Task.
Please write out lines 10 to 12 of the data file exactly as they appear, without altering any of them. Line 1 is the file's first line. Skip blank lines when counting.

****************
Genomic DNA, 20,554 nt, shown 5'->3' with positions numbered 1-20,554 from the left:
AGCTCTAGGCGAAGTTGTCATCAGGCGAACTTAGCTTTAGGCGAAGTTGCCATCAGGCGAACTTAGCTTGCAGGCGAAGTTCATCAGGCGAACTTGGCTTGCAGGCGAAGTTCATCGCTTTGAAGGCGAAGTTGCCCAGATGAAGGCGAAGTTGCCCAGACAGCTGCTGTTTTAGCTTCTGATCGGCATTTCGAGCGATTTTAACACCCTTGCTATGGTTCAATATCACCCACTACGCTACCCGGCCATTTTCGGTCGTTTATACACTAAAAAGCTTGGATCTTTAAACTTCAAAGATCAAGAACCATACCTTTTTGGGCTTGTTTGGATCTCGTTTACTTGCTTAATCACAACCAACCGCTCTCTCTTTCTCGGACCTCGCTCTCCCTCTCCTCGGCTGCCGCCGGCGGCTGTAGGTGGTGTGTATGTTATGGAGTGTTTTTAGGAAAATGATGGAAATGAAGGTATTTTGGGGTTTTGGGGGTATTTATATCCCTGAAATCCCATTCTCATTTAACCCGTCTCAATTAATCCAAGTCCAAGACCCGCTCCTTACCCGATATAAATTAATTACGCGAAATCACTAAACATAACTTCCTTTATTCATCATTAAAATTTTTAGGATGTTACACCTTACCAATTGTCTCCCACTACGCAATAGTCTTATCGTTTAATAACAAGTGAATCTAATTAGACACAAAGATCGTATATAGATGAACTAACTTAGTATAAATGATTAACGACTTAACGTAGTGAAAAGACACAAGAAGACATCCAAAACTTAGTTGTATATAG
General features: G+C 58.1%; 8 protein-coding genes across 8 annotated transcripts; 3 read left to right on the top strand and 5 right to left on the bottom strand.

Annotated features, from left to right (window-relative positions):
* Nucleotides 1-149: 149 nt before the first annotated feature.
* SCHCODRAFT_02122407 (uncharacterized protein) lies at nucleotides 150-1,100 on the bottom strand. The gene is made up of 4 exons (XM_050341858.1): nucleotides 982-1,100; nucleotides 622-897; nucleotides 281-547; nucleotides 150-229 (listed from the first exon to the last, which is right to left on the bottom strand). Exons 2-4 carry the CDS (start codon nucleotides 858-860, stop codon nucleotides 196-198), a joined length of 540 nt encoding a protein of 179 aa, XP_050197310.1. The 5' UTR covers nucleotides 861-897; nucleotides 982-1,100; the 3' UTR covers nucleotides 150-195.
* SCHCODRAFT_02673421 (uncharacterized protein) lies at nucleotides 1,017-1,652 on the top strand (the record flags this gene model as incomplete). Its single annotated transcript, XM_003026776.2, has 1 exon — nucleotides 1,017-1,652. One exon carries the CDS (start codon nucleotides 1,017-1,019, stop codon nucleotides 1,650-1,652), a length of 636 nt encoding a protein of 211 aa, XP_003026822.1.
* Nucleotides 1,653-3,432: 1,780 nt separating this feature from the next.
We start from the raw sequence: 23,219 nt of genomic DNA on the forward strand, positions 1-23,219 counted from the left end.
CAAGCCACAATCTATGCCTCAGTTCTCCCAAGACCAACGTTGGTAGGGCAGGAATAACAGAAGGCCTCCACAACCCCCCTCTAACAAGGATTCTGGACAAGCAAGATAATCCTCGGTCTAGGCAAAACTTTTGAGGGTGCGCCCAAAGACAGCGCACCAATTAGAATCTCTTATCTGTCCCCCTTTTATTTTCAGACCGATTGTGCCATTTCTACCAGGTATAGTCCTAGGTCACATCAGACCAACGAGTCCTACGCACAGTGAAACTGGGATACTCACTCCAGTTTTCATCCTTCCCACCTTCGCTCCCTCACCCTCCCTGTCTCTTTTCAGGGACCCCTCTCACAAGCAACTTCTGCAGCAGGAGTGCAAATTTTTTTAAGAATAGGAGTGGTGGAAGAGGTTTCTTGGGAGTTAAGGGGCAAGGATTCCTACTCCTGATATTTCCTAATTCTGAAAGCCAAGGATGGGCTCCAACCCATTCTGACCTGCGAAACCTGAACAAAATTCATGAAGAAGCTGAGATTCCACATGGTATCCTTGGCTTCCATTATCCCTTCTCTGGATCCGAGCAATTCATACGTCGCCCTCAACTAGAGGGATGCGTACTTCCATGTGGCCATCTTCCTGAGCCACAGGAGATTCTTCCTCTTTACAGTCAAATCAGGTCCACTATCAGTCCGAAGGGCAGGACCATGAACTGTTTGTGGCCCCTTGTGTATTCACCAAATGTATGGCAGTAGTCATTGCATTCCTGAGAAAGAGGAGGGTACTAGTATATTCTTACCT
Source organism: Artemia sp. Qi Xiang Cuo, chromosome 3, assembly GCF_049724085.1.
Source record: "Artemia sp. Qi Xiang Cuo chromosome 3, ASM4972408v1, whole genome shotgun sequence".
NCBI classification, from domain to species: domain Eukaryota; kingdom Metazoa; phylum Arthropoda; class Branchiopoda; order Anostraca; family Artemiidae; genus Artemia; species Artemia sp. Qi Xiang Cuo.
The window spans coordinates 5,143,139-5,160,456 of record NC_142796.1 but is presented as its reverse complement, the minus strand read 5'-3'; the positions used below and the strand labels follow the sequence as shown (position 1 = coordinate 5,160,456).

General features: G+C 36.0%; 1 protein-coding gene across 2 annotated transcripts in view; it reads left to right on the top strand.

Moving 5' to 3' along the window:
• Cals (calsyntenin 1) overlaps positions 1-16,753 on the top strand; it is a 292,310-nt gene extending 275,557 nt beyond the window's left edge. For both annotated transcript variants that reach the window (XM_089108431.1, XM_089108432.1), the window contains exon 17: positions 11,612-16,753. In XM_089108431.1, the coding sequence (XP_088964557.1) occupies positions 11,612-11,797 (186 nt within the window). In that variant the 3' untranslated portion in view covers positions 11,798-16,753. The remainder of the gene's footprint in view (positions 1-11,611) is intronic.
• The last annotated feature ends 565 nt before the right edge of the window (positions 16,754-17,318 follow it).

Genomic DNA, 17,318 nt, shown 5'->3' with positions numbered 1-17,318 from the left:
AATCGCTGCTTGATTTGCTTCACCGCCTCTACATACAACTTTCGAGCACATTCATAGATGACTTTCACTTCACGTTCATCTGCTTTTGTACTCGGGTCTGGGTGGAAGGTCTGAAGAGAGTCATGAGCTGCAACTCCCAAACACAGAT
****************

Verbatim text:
CAAGCCACAATCTATGCCTCAGTTCTCCCAAGACCAACGTTGGTAGGGCAGGAATAACAGAAGGCCTCCACAACCCCCCTCTAACAAGGATTCTGGACAAGCAAGATAATCCTCGGTCTAGGCAAAACTTTTGAGGGTGCGCCCAAAGACAGCGCACCAATTAGAATCTCTTATCTGTCCCCCTTTTATTTTCAGACCGATTGTGCCATTTCTACCAGGTATAGTCCTAGGTCACATCAGACCAACGAGTCCTACGCACAGTGAAACTGGGATACTCACTCCAGTTTTCATCCTTCCCACCTTCGCTCCCTCACCCTCCCTGTCTCTTTTCAGGGACCCCTCTCACAAGCAACTTCTGCAGCAGGAGTGCAAATTTTTTTAAGAATAGGAGTGGTGGAAGAGGTTTCTTGGGAGTTAAGGGGCAAGGATTCCTACTCCTGATATTTCCTAATTCTGAAAGCCAAGGATGGGCTCCAACCCATTCTGACCTGCGAAACCTGAACAAAATTCATGAAGAAGCTGAGATTCCACATGGTATCCTTGGCTTCCATTATCCCTTCTCTGGATCCGAGCAATTCATACGTCGCCCTCAACTAGAGGGATGCGTACTTCCATGTGGCCATCTTCCTGAGCCACAGGAGATTCTTCCTCTTTACAGTCAAATCAGGTCCACTATCAGTCCGAAGGGCAGGACCATGAACTGTTTGTGGCCCCTTGTGTATTCACCAAATGTATGGCAGTAGTCATTGCATTCCTGAGAAAGAGGAGGGTACTAGTATATTCTTACCT
Source organism: Artemia sp. Qi Xiang Cuo, chromosome 3, assembly GCF_049724085.1.
Source record: "Artemia sp. Qi Xiang Cuo chromosome 3, ASM4972408v1, whole genome shotgun sequence".